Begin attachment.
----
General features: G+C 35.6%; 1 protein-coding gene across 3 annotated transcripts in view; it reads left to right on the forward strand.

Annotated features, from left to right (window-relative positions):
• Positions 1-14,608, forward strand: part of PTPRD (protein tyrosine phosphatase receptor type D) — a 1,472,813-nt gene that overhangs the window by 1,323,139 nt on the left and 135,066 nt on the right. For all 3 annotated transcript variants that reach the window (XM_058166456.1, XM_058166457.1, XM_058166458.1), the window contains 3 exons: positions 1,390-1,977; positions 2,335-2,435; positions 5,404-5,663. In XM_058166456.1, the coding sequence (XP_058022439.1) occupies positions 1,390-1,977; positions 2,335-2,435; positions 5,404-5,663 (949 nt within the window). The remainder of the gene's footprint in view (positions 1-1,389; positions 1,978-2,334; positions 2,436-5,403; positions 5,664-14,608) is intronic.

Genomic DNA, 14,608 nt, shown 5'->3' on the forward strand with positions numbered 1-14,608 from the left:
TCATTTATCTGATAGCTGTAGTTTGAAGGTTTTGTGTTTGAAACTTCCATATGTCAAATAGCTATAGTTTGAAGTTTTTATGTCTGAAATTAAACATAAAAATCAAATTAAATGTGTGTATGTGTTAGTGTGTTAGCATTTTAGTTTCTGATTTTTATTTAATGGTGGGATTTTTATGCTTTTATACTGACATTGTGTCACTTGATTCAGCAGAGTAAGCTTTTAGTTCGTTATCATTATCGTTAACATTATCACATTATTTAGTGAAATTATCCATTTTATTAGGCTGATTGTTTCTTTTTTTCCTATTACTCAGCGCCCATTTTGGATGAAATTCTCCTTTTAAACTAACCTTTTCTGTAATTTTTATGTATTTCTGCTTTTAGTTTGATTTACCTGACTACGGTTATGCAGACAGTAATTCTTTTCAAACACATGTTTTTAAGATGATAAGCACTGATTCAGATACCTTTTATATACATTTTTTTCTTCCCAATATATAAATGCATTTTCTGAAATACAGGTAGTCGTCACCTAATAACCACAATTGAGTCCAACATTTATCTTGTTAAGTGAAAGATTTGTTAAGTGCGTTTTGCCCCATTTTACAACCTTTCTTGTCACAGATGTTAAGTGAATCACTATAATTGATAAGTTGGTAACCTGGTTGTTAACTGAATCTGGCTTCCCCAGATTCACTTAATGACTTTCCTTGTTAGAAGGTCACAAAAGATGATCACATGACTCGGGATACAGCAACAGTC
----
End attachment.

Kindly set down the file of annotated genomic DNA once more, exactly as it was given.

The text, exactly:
General features: G+C 35.6%; 1 protein-coding gene across 3 annotated transcripts in view; it reads left to right on the forward strand.

Annotated features, from left to right (window-relative positions):
• Positions 1-14,608, forward strand: part of PTPRD (protein tyrosine phosphatase receptor type D) — a 1,472,813-nt gene that overhangs the window by 1,323,139 nt on the left and 135,066 nt on the right. For all 3 annotated transcript variants that reach the window (XM_058166456.1, XM_058166457.1, XM_058166458.1), the window contains 3 exons: positions 1,390-1,977; positions 2,335-2,435; positions 5,404-5,663. In XM_058166456.1, the coding sequence (XP_058022439.1) occupies positions 1,390-1,977; positions 2,335-2,435; positions 5,404-5,663 (949 nt within the window). The remainder of the gene's footprint in view (positions 1-1,389; positions 1,978-2,334; positions 2,436-5,403; positions 5,664-14,608) is intronic.

Genomic DNA, 14,608 nt, shown 5'->3' on the forward strand with positions numbered 1-14,608 from the left:
TCATTTATCTGATAGCTGTAGTTTGAAGGTTTTGTGTTTGAAACTTCCATATGTCAAATAGCTATAGTTTGAAGTTTTTATGTCTGAAATTAAACATAAAAATCAAATTAAATGTGTGTATGTGTTAGTGTGTTAGCATTTTAGTTTCTGATTTTTATTTAATGGTGGGATTTTTATGCTTTTATACTGACATTGTGTCACTTGATTCAGCAGAGTAAGCTTTTAGTTCGTTATCATTATCGTTAACATTATCACATTATTTAGTGAAATTATCCATTTTATTAGGCTGATTGTTTCTTTTTTTCCTATTACTCAGCGCCCATTTTGGATGAAATTCTCCTTTTAAACTAACCTTTTCTGTAATTTTTATGTATTTCTGCTTTTAGTTTGATTTACCTGACTACGGTTATGCAGACAGTAATTCTTTTCAAACACATGTTTTTAAGATGATAAGCACTGATTCAGATACCTTTTATATACATTTTTTTCTTCCCAATATATAAATGCATTTTCTGAAATACAGGTAGTCGTCACCTAATAACCACAATTGAGTCCAACATTTATCTTGTTAAGTGAAAGATTTGTTAAGTGCGTTTTGCCCCATTTTACAACCTTTCTTGTCACAGATGTTAAGTGAATCACTATAATTGATAAGTTGGTAACCTGGTTGTTAACTGAATCTGGCTTCCCCAGATTCACTTAATGACTTTCCTTGTTAGAAGGTCACAAAAGATGATCACATGACTCGGGATACAGCAACAGTC